The division of labour means the players of the two strategies would be rewarded or penalised by their success or failure in executing them. The undisputed fact here is Najib did not deliver and has been significantly weaker. Umno’s increase of nine parliamentary seats and the Barisan Nasional (BN)’s overall decline of seven seats in the last general election have the 3R warlords claiming victory. And the winners want Najib to disown his 2R campaign and lean towards the 3R positioning.
Even if the 2R strategy had attracted back the middle ground, based on Umno’s track record, the position shift from 2R to 3R would still happen – but at a slower pace – under Najib’s control. Any insecurity about its Malay base, as after the 1999 general election, would lead Umno to emphasise the 3R positioning. Feeling too secure, such as after the BN’s strong 2004 performance, would lead Umno politicians to turn their energies to out-Malaying one another. It is only when Umno feels fairly secure of Malay Malaysian support but uncertain of non-Malay Malaysian support, as after the 1990 elections, that we see a strong 2R strategy, such as Mahathir’s Vision 2020.
But will the return to a strong 3R positioning win back Malay Malaysians who have drifted away from Umno? Will this strengthen the BN as a whole in readiness for the next general election?
I doubt that Umno cares much about the BN’s survival as long as it can hold on to East Malaysia through its Sabah chapter and vassal parties like PBB, PBS, PRS, SPDP, UPKP and PBRS.
The future of Umno’s survival depends on two games it plays: Strengthening its electoral position through malapportionment and gerrymandering, and maintaining a captive market within an expanding and tightly policed Malay-Muslim political community.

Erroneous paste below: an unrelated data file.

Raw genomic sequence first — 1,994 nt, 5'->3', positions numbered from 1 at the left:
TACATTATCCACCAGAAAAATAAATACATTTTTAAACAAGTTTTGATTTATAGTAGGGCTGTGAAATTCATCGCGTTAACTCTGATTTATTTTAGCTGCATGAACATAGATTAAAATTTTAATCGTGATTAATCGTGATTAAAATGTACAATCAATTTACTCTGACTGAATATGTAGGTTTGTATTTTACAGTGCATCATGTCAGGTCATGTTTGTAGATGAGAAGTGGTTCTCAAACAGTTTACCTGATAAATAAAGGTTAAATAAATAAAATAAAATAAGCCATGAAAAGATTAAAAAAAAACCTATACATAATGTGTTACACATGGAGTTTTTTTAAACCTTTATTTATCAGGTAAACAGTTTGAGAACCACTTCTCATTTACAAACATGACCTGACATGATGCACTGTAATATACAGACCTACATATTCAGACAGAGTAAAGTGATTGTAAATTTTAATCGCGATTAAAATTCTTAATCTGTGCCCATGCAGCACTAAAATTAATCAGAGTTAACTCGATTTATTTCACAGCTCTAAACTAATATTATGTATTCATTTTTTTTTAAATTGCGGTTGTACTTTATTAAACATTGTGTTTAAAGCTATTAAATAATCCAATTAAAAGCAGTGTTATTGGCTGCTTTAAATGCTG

With just 29.45% and 2.10% vote share, Umno and its sole Muslim-dominated partner, Sarawak’s PBB, hold 39.64% and 6.31% of parliamentary seats, only 4% short of a simple majority. If Umno/BN gets to redraw the constituencies the way it likes, it’s not difficult for them to win 5% to 7% more seats and achieve a simple majority. And if the Umno-PBB axis holds a simple majority, they will be able to command support from some vassal parties.
Umno’s minimal target is, therefore, to hold on to its existing vote-bank, rather than attract a massive return of ex-supporters. While Umno certainly wants to dominate the Malay-Muslim vote, the key of its survival really lies in the Umno-PBB core having about one-third of national votes. This is done by increasing the number of Malay-Muslim voters and then maintaining, and if possible, growing Umno support among Malay-Muslims. Other than Project IC in Sabah, this basically involves converting non-Muslims, especially bumiputera ones, to Islam and also assimilating non-Malay Muslims as Malays.
Assimilating the indigenous peoples of Sabah and Sarawak as Malays has been Umno’s unspoken goal from Day One of Project Malaysia. This ethnic expansion is made possible with selective incentives in the form of “bumiputera privileges” for only Malay-Muslims, denying even non-Muslim bumiputeras.